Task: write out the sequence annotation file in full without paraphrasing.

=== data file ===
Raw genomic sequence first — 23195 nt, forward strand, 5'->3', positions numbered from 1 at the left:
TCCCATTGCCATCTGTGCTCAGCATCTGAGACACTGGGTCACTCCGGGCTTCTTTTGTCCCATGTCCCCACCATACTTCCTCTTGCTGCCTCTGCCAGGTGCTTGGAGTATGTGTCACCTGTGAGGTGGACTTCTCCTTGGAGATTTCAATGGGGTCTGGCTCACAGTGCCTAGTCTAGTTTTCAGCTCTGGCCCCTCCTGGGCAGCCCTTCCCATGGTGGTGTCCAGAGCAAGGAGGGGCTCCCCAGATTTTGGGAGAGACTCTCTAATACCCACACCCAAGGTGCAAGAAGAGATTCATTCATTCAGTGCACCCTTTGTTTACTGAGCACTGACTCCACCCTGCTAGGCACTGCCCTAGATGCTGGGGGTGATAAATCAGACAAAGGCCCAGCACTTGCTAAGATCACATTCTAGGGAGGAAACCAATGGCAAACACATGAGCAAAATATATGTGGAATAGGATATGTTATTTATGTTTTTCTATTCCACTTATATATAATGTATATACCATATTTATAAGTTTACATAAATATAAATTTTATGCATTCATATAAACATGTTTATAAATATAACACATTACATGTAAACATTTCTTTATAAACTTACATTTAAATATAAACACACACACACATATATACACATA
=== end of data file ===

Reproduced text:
Raw genomic sequence first — 23195 nt, forward strand, 5'->3', positions numbered from 1 at the left:
TCCCATTGCCATCTGTGCTCAGCATCTGAGACACTGGGTCACTCCGGGCTTCTTTTGTCCCATGTCCCCACCATACTTCCTCTTGCTGCCTCTGCCAGGTGCTTGGAGTATGTGTCACCTGTGAGGTGGACTTCTCCTTGGAGATTTCAATGGGGTCTGGCTCACAGTGCCTAGTCTAGTTTTCAGCTCTGGCCCCTCCTGGGCAGCCCTTCCCATGGTGGTGTCCAGAGCAAGGAGGGGCTCCCCAGATTTTGGGAGAGACTCTCTAATACCCACACCCAAGGTGCAAGAAGAGATTCATTCATTCAGTGCACCCTTTGTTTACTGAGCACTGACTCCACCCTGCTAGGCACTGCCCTAGATGCTGGGGGTGATAAATCAGACAAAGGCCCAGCACTTGCTAAGATCACATTCTAGGGAGGAAACCAATGGCAAACACATGAGCAAAATATATGTGGAATAGGATATGTTATTTATGTTTTTCTATTCCACTTATATATAATGTATATACCATATTTATAAGTTTACATAAATATAAATTTTATGCATTCATATAAACATGTTTATAAATATAACACATTACATGTAAACATTTCTTTATAAACTTACATTTAAATATAAACACACACACACATATATACACATA